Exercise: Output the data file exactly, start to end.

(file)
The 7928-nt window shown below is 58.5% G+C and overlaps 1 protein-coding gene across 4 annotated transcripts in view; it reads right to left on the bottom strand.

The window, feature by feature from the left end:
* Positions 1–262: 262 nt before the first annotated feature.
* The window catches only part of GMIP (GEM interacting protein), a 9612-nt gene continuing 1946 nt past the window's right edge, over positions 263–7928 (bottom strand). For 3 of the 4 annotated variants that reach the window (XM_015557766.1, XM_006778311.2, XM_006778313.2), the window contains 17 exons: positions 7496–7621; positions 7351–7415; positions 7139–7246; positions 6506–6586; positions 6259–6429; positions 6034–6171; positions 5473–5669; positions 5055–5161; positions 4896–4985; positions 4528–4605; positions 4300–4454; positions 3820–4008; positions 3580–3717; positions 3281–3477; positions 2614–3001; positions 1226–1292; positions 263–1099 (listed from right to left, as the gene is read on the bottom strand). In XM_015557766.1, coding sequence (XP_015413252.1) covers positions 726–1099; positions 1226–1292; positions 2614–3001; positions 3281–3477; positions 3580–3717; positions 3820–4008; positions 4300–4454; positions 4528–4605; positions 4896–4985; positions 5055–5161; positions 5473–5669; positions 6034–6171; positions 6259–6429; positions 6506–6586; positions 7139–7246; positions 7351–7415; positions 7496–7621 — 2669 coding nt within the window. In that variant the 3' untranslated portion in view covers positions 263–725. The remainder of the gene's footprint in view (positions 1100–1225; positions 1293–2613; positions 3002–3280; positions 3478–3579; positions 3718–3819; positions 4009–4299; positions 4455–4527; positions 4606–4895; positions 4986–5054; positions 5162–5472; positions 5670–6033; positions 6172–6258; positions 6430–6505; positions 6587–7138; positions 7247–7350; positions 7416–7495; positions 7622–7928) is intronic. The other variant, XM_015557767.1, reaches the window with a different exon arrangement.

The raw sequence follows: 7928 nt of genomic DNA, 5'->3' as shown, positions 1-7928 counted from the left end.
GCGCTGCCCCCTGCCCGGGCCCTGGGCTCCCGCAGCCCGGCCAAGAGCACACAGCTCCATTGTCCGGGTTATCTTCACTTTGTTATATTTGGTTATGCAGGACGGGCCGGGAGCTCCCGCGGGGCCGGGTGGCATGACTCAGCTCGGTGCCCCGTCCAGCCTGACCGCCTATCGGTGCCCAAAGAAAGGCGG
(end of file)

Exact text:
The 7928-nt window shown below is 58.5% G+C and overlaps 1 protein-coding gene across 4 annotated transcripts in view; it reads right to left on the bottom strand.

The window, feature by feature from the left end:
* Positions 1–262: 262 nt before the first annotated feature.
* The window catches only part of GMIP (GEM interacting protein), a 9612-nt gene continuing 1946 nt past the window's right edge, over positions 263–7928 (bottom strand). For 3 of the 4 annotated variants that reach the window (XM_015557766.1, XM_006778311.2, XM_006778313.2), the window contains 17 exons: positions 7496–7621; positions 7351–7415; positions 7139–7246; positions 6506–6586; positions 6259–6429; positions 6034–6171; positions 5473–5669; positions 5055–5161; positions 4896–4985; positions 4528–4605; positions 4300–4454; positions 3820–4008; positions 3580–3717; positions 3281–3477; positions 2614–3001; positions 1226–1292; positions 263–1099 (listed from right to left, as the gene is read on the bottom strand). In XM_015557766.1, coding sequence (XP_015413252.1) covers positions 726–1099; positions 1226–1292; positions 2614–3001; positions 3281–3477; positions 3580–3717; positions 3820–4008; positions 4300–4454; positions 4528–4605; positions 4896–4985; positions 5055–5161; positions 5473–5669; positions 6034–6171; positions 6259–6429; positions 6506–6586; positions 7139–7246; positions 7351–7415; positions 7496–7621 — 2669 coding nt within the window. In that variant the 3' untranslated portion in view covers positions 263–725. The remainder of the gene's footprint in view (positions 1100–1225; positions 1293–2613; positions 3002–3280; positions 3478–3579; positions 3718–3819; positions 4009–4299; positions 4455–4527; positions 4606–4895; positions 4986–5054; positions 5162–5472; positions 5670–6033; positions 6172–6258; positions 6430–6505; positions 6587–7138; positions 7247–7350; positions 7416–7495; positions 7622–7928) is intronic. The other variant, XM_015557767.1, reaches the window with a different exon arrangement.

The raw sequence follows: 7928 nt of genomic DNA, 5'->3' as shown, positions 1-7928 counted from the left end.
GCGCTGCCCCCTGCCCGGGCCCTGGGCTCCCGCAGCCCGGCCAAGAGCACACAGCTCCATTGTCCGGGTTATCTTCACTTTGTTATATTTGGTTATGCAGGACGGGCCGGGAGCTCCCGCGGGGCCGGGTGGCATGACTCAGCTCGGTGCCCCGTCCAGCCTGACCGCCTATCGGTGCCCAAAGAAAGGCGG